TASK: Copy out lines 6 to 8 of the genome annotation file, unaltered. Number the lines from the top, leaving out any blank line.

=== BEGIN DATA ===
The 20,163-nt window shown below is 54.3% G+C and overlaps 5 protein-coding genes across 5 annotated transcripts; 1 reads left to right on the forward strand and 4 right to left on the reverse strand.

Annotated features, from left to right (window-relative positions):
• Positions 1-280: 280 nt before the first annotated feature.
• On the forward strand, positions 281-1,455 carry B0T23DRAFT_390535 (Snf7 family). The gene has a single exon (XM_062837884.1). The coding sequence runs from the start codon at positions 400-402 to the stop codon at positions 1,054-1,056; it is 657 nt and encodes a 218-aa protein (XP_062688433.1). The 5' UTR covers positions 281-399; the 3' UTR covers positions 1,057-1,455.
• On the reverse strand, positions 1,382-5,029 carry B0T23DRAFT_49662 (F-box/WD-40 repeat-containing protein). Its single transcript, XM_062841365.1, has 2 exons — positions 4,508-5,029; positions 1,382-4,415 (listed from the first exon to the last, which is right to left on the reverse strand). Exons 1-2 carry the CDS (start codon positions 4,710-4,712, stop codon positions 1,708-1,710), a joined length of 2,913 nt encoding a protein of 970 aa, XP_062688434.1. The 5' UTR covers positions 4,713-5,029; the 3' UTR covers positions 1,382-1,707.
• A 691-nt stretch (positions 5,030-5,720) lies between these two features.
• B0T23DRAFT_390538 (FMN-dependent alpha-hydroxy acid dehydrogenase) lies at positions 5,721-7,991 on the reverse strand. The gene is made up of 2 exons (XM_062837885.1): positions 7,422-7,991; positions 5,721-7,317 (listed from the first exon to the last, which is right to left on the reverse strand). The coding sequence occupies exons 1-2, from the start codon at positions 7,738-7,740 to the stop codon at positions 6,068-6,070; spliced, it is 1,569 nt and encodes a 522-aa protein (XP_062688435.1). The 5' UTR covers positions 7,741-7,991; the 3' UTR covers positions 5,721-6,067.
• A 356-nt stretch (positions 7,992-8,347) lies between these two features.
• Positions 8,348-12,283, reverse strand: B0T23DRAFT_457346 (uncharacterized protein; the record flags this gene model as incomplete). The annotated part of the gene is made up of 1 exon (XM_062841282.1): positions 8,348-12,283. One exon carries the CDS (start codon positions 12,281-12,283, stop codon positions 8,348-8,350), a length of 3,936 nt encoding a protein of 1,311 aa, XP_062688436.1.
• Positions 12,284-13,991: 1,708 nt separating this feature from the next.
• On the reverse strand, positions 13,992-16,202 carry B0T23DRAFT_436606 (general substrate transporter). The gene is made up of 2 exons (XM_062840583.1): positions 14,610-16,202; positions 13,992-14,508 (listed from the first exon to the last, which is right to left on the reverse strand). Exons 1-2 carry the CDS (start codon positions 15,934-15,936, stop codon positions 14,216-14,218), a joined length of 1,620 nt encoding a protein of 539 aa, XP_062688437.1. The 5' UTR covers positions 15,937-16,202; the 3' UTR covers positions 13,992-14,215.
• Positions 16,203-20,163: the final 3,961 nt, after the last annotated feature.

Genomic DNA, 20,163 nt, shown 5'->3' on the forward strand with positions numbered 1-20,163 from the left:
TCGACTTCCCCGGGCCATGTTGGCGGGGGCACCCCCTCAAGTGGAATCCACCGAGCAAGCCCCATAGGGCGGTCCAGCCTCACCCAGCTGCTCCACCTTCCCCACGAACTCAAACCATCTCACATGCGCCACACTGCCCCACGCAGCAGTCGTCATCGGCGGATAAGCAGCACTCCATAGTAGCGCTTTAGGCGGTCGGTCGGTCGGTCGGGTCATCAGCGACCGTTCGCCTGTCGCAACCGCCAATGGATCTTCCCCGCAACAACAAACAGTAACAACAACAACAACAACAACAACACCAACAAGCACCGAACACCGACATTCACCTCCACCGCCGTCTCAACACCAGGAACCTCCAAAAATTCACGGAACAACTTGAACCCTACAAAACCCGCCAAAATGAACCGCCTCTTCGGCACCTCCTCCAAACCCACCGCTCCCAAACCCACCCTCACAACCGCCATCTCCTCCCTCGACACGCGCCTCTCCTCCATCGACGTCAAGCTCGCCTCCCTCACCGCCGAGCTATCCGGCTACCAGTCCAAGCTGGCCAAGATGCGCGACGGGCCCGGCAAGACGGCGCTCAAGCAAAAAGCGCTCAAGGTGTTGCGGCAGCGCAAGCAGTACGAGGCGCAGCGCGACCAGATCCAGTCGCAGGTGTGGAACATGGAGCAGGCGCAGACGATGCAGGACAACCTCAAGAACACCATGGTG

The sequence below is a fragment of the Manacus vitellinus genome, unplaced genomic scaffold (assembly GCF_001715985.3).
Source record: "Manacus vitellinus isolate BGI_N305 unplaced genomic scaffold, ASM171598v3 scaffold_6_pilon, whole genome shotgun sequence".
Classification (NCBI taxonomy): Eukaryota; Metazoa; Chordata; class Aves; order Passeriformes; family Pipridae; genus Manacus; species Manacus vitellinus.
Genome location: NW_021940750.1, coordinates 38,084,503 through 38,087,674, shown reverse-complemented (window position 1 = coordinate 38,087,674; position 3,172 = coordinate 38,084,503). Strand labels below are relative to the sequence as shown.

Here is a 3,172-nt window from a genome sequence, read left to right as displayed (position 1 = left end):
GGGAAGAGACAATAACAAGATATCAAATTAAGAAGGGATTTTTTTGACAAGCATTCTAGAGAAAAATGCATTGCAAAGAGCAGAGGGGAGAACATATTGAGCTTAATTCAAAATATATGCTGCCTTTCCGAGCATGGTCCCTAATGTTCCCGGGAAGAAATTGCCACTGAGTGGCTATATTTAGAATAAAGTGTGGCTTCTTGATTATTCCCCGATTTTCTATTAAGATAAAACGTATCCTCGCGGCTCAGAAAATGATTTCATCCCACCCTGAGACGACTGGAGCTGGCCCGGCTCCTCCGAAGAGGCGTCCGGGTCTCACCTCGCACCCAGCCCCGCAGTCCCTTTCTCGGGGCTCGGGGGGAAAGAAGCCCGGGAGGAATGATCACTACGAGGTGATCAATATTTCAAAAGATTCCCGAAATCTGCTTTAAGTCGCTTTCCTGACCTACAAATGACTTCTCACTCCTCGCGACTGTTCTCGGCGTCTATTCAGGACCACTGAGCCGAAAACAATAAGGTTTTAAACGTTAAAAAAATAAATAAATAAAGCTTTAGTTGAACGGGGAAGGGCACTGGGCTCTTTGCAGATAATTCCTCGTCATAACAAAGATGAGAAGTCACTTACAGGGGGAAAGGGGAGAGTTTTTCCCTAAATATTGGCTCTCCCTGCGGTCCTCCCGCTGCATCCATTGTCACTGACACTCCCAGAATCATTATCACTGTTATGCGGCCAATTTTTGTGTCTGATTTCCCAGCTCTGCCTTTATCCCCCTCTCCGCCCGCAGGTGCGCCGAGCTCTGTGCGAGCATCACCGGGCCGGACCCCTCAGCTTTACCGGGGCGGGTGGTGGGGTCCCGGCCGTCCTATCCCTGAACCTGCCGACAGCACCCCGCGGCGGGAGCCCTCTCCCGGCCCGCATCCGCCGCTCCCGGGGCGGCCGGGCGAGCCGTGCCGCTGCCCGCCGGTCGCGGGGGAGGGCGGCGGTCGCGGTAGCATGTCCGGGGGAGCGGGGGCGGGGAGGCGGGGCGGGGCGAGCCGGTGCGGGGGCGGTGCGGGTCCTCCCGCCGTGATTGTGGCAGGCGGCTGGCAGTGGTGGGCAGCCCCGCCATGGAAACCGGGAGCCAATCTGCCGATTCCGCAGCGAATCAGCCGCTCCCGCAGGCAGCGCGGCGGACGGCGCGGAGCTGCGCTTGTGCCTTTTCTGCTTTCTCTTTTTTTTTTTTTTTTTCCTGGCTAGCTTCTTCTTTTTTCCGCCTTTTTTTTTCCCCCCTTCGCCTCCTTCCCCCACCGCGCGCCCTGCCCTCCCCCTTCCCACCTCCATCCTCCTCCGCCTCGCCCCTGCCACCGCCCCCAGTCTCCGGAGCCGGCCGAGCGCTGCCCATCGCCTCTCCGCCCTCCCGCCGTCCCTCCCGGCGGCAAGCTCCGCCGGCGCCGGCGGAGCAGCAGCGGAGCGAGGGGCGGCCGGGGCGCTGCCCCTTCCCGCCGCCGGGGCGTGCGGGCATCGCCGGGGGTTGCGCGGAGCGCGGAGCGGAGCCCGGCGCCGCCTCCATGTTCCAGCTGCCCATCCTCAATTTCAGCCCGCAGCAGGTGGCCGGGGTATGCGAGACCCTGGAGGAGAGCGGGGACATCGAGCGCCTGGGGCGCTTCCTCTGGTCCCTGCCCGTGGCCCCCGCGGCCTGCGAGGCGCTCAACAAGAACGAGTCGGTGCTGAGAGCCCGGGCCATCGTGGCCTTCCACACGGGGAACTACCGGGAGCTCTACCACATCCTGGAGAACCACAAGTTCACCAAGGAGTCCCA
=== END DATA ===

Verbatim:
• A 691-nt stretch (positions 5,030-5,720) lies between these two features.
• B0T23DRAFT_390538 (FMN-dependent alpha-hydroxy acid dehydrogenase) lies at positions 5,721-7,991 on the reverse strand. The gene is made up of 2 exons (XM_062837885.1): positions 7,422-7,991; positions 5,721-7,317 (listed from the first exon to the last, which is right to left on the reverse strand). The coding sequence occupies exons 1-2, from the start codon at positions 7,738-7,740 to the stop codon at positions 6,068-6,070; spliced, it is 1,569 nt and encodes a 522-aa protein (XP_062688435.1). The 5' UTR covers positions 7,741-7,991; the 3' UTR covers positions 5,721-6,067.
• A 356-nt stretch (positions 7,992-8,347) lies between these two features.